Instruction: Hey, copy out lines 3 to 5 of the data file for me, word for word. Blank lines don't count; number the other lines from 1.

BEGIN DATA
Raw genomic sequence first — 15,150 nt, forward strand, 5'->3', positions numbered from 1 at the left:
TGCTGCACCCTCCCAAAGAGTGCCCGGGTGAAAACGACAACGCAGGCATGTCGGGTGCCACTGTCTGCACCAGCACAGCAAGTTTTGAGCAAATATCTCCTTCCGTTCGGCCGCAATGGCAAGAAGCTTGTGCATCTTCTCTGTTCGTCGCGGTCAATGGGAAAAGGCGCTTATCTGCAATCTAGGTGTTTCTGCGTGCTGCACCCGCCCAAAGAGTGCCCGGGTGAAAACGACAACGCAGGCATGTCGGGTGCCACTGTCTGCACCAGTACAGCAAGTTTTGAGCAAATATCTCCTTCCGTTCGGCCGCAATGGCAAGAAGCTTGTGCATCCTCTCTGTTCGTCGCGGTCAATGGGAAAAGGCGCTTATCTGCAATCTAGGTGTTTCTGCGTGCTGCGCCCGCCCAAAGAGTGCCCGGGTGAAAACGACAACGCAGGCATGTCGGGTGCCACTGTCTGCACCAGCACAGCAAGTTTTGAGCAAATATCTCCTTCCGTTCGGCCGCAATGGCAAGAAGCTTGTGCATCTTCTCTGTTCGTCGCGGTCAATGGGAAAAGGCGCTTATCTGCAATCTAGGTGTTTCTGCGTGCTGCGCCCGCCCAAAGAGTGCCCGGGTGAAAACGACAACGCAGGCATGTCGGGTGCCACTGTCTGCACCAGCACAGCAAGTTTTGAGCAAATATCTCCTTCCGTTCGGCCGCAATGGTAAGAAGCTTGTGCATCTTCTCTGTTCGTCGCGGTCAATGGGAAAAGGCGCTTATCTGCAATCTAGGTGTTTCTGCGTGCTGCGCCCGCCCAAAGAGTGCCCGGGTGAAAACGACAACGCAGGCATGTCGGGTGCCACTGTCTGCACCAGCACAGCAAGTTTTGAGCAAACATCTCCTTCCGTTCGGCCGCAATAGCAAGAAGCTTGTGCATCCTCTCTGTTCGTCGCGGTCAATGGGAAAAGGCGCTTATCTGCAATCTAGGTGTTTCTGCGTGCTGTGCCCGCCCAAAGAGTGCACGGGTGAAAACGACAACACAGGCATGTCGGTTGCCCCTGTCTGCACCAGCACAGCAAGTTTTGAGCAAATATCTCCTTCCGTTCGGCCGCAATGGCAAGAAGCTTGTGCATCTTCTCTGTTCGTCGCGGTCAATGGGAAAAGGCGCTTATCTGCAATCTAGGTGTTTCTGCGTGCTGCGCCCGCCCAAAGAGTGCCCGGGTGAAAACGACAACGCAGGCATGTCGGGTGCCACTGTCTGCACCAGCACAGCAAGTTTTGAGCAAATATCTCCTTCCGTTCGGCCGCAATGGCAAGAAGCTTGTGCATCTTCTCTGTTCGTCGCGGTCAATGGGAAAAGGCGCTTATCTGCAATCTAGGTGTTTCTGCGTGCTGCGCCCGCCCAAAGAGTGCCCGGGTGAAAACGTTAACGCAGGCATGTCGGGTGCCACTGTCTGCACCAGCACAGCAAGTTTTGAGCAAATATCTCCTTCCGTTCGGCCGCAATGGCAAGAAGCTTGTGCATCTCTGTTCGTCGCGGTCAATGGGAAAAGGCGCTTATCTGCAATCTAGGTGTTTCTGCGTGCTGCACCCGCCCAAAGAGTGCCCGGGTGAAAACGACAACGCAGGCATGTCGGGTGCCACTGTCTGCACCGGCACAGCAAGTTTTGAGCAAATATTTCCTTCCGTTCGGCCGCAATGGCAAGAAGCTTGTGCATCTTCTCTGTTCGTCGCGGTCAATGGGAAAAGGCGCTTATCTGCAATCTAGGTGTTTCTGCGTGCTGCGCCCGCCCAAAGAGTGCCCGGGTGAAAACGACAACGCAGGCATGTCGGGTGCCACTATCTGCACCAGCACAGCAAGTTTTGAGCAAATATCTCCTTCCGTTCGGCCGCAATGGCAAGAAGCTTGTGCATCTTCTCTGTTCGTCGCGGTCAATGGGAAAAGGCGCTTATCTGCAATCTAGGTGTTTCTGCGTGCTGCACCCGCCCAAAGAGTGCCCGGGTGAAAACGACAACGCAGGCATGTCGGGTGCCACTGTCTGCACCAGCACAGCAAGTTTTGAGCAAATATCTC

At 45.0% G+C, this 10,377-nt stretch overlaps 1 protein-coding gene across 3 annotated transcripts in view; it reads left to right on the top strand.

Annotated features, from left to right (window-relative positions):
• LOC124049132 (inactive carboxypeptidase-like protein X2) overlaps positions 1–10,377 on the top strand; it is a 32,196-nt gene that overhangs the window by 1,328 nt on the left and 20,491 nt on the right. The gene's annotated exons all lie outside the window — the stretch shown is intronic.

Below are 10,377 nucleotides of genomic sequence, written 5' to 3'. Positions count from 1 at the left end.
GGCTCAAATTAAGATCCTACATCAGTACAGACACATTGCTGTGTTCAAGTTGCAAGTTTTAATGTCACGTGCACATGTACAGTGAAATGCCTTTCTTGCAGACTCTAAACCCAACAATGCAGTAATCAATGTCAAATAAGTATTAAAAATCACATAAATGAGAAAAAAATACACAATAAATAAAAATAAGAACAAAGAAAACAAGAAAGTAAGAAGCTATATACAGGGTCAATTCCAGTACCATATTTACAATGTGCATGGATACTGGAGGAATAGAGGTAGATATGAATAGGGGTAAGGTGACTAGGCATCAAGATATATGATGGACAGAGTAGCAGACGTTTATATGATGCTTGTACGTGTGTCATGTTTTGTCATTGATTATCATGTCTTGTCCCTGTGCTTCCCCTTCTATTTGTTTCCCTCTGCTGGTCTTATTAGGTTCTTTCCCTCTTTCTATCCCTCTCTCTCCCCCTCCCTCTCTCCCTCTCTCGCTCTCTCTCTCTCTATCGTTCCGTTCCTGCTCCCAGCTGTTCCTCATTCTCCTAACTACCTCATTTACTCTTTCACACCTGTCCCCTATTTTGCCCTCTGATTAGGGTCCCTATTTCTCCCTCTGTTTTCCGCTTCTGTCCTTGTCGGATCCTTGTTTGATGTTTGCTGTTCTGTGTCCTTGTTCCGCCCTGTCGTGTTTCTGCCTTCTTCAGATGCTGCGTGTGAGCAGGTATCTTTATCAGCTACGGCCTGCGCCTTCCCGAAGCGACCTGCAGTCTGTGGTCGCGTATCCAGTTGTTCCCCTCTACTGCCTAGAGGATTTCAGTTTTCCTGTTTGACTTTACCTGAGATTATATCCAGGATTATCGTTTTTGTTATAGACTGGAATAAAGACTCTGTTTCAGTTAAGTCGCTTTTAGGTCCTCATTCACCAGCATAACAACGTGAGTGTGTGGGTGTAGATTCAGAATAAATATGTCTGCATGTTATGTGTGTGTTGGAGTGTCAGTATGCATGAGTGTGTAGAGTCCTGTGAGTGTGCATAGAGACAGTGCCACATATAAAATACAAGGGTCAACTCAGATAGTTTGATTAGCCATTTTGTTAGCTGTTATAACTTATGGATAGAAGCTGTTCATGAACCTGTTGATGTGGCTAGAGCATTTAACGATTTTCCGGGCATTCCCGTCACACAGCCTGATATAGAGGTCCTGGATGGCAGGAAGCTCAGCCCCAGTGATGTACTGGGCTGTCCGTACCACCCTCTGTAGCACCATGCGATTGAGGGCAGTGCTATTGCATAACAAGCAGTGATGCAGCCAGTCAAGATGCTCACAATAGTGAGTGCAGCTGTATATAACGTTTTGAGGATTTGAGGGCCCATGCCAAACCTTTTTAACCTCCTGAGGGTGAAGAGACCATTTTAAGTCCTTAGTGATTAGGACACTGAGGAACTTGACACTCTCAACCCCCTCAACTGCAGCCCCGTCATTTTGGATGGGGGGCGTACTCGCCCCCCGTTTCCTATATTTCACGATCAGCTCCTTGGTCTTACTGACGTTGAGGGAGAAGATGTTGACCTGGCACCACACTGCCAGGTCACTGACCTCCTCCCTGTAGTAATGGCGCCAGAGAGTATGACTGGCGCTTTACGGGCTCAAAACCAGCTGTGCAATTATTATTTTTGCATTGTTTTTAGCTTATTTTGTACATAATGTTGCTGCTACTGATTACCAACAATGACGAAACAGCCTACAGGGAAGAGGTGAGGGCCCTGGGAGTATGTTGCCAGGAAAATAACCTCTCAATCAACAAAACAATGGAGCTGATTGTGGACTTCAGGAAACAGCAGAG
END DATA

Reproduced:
At 45.0% G+C, this 10,377-nt stretch overlaps 1 protein-coding gene across 3 annotated transcripts in view; it reads left to right on the top strand.

Annotated features, from left to right (window-relative positions):
• LOC124049132 (inactive carboxypeptidase-like protein X2) overlaps positions 1–10,377 on the top strand; it is a 32,196-nt gene that overhangs the window by 1,328 nt on the left and 20,491 nt on the right. The gene's annotated exons all lie outside the window — the stretch shown is intronic.